We remove the silk parachutes from milkweed and open all seed pods to release the actual seeds. But we don’t try to pull the fluff off clematis, prairie smoke, goldenrod, or aster seeds.

3. Prepare baggies
Put about three spoonfuls of damp vermiculite into a baggie. Add just enough seeds that every one has lots of contact with the vermiculite. As a rough guide, the volume of vermiculite should be about twice that of the seeds.

We like to shake and then pat down the baggie to maximize contact. Gently push out most of the air, and seal the baggie. You now have a fairly flat, cool to the touch, and moist seed baggie ready for placing in the refrigerator. Don’t forget to label it! We use business labels, because they can be peeled off in spring and attached to our germination containers.

4. Store in a cold place
We have a mini-fridge dedicated to seeds, so moisture levels and temperature are constant (unless someone accidentally knocks the dial). However, your home refrigerator should be just fine, if you place your seeds near the back and away from where moisture tends to collect.

Labeling seed properly is essential. Here you can see our box full of seed baggies!

Now you can forget about your horde until late January or early February!

In early February, remove the baggies from the refrigerator and dump the entire contents into clear sandwich containers. Anything with a clear lid and no holes will work. Label each container so you know what is inside. Again, consult a good reference book to find out which species need light to germinate and which germinate in the dark.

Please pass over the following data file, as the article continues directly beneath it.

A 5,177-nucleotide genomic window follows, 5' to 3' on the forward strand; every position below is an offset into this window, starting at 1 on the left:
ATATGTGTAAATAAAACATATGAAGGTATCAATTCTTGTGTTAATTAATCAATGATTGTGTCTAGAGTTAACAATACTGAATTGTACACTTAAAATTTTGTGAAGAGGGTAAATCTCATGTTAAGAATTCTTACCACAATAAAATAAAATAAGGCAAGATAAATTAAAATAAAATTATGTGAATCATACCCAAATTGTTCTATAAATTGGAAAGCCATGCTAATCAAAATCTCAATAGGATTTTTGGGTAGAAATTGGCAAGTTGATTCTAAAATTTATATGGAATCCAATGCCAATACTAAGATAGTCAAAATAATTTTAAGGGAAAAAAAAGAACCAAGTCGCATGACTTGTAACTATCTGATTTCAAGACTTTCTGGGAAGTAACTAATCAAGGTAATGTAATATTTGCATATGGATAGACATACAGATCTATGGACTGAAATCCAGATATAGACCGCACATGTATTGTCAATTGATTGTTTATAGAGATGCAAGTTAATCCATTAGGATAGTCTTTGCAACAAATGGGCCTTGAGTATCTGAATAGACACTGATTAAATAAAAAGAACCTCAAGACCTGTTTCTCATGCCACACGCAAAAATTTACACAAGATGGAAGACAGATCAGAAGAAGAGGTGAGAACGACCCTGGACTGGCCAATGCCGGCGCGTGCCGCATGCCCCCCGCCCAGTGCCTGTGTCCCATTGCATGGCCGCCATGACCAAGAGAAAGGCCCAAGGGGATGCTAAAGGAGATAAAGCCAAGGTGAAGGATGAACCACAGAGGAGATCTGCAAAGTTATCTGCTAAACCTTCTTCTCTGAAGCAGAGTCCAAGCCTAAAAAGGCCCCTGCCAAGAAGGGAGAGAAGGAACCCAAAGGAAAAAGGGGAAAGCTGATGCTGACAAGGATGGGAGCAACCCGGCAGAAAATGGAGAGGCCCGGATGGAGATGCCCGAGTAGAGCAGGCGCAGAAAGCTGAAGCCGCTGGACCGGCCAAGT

Some seeds germinate almost immediately; others require considerable patience. Keep an eye on moisture levels – keep the vermiculite moist, but not wet. Once the sprouts have at least a couple of mini leaves (they look just like the edible sprouts you buy in stores at this stage) you can begin the next phase which is planting them into a seed starting soil mixture. But that is the subject for another post!

Growing common milkweed from seed – easy steps for beginners

Text and photos by L Heroux │FWG Volunteer

The monarch migration is truly one of the world’s greatest natural wonders, yet it is threatened by habitat loss. . . The need for host plants for larvae and energy sources for adults applies to all monarch and butterfly populations around the world. — MonarchWatch (www.monarchwatch.org/waystations/)

Common milkweed | Asclepias syriaca by C. Hanrahan

If you’ve never grown anything from seed, growing milkweed is a great way to start. You will develop skills applicable to starting other types of plants, and you could become part of a cross-continental chain of waystations dedicated to sustaining the entire lifecycle of monarch butterflies. The FWG is a registered Monarch Waystation. Your garden could be too! Continue reading